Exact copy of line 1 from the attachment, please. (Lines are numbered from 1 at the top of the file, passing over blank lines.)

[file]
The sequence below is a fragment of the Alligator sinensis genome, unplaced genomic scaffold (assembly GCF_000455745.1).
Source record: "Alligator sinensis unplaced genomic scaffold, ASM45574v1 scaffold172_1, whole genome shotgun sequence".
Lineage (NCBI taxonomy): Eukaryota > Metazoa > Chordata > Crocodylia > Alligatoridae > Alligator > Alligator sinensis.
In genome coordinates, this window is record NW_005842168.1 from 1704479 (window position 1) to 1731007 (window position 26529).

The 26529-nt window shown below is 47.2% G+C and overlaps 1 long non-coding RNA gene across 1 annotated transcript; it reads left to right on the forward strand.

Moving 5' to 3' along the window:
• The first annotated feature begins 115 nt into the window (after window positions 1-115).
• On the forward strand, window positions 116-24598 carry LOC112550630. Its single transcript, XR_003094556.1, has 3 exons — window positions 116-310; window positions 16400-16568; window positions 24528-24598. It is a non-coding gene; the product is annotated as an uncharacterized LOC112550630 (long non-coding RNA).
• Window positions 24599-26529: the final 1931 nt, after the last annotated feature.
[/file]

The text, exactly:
The sequence below is a fragment of the Alligator sinensis genome, unplaced genomic scaffold (assembly GCF_000455745.1).